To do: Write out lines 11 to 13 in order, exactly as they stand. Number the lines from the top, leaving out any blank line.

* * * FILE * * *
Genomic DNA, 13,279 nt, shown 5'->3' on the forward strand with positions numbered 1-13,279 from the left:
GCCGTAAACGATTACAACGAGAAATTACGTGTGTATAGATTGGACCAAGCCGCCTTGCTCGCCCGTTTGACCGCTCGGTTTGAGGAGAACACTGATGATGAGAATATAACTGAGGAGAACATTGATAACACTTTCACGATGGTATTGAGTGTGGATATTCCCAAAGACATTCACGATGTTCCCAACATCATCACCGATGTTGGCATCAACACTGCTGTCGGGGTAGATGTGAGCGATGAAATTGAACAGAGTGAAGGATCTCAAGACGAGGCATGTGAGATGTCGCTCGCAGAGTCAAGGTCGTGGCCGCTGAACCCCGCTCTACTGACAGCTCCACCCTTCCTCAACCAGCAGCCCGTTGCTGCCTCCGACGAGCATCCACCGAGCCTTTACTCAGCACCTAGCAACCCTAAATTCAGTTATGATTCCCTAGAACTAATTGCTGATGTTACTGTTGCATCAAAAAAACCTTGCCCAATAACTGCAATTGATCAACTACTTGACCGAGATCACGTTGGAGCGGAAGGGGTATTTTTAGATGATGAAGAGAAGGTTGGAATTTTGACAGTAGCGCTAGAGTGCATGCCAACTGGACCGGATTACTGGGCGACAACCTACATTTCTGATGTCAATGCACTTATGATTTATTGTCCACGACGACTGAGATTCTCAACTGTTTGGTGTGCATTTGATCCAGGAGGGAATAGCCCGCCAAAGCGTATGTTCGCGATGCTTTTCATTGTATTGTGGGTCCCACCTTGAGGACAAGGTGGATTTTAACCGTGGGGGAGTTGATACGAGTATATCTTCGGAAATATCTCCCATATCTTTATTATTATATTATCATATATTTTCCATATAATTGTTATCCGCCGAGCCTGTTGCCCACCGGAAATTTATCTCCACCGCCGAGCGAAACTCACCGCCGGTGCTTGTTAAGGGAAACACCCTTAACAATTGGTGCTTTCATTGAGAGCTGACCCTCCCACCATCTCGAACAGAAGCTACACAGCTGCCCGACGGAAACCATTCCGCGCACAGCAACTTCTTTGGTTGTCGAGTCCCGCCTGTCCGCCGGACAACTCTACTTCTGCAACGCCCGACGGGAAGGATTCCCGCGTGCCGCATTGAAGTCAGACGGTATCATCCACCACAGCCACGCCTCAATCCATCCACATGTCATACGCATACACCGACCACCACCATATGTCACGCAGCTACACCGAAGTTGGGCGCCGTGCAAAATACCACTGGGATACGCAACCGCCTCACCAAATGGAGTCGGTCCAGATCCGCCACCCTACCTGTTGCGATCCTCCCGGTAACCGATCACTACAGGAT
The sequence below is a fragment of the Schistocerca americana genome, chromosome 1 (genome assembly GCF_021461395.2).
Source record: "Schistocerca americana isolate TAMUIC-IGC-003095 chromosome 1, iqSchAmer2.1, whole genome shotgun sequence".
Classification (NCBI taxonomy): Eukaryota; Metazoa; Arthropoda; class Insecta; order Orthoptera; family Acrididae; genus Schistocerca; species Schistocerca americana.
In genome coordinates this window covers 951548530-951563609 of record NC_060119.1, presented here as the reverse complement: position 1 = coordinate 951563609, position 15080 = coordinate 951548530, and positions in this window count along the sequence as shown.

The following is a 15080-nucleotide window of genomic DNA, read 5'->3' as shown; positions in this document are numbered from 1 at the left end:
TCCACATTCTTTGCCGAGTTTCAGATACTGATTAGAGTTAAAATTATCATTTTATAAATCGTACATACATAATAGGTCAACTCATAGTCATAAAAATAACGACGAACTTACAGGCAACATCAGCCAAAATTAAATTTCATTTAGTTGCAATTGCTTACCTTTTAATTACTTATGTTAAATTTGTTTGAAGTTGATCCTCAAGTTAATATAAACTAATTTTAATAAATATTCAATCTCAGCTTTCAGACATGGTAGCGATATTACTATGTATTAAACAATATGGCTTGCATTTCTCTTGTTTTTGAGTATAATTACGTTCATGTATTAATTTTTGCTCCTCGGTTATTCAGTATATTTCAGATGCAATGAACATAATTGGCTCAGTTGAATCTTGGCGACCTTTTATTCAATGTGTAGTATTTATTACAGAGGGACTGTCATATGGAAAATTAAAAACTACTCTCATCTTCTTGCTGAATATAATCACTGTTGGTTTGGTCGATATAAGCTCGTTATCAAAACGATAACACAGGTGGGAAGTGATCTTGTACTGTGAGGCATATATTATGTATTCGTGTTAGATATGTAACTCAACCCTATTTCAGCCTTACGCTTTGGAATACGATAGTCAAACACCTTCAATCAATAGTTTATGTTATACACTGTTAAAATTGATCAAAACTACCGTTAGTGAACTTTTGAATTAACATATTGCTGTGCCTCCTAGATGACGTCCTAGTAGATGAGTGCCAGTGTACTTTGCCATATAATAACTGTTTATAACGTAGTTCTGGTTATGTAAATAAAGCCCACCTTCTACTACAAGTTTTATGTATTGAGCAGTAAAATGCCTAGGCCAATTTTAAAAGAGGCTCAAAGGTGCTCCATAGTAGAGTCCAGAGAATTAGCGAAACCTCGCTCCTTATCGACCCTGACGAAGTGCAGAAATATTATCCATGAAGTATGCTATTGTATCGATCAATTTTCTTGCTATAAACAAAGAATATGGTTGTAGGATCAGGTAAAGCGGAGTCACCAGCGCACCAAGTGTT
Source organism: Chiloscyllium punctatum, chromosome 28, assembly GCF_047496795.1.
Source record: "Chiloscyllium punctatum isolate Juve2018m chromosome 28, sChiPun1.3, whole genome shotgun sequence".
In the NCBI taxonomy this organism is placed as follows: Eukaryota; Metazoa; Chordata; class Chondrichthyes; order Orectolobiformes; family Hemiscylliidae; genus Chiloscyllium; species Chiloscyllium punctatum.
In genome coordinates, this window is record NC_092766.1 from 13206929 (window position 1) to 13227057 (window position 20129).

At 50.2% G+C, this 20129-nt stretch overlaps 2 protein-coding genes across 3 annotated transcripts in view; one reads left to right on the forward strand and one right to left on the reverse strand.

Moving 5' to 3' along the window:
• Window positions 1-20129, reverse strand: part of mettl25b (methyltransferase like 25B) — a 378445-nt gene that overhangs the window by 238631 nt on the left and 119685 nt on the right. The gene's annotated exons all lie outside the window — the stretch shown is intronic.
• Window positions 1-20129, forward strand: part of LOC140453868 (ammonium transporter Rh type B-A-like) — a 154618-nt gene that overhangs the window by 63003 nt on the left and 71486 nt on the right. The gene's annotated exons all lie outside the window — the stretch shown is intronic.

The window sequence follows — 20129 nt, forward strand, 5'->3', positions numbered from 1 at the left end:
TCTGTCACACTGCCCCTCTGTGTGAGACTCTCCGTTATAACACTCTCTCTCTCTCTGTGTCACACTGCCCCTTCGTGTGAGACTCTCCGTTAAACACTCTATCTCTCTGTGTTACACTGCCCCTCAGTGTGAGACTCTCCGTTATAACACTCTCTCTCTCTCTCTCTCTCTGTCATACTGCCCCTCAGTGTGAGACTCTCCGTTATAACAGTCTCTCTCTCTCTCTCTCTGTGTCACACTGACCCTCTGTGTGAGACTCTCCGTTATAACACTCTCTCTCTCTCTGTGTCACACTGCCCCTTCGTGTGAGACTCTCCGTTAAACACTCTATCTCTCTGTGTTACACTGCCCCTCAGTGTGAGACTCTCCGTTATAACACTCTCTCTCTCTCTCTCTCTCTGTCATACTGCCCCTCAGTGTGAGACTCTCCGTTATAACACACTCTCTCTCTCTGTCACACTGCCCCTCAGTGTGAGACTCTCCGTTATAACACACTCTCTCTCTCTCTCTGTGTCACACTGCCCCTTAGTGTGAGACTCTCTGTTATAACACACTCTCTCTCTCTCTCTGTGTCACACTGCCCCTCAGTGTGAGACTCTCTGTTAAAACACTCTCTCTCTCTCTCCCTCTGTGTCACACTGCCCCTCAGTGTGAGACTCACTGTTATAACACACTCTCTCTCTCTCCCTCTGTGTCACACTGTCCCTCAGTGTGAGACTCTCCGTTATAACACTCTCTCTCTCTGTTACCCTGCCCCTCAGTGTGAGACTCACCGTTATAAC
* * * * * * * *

In the NCBI taxonomy this organism is placed as follows: Eukaryota; Metazoa; Chordata; class Chondrichthyes; order Orectolobiformes; family Hemiscylliidae; genus Chiloscyllium; species Chiloscyllium punctatum.
In genome coordinates, this window is record NC_092766.1 from 13206929 (window position 1) to 13227057 (window position 20129).

At 50.2% G+C, this 20129-nt stretch overlaps 2 protein-coding genes across 3 annotated transcripts in view; one reads left to right on the forward strand and one right to left on the reverse strand.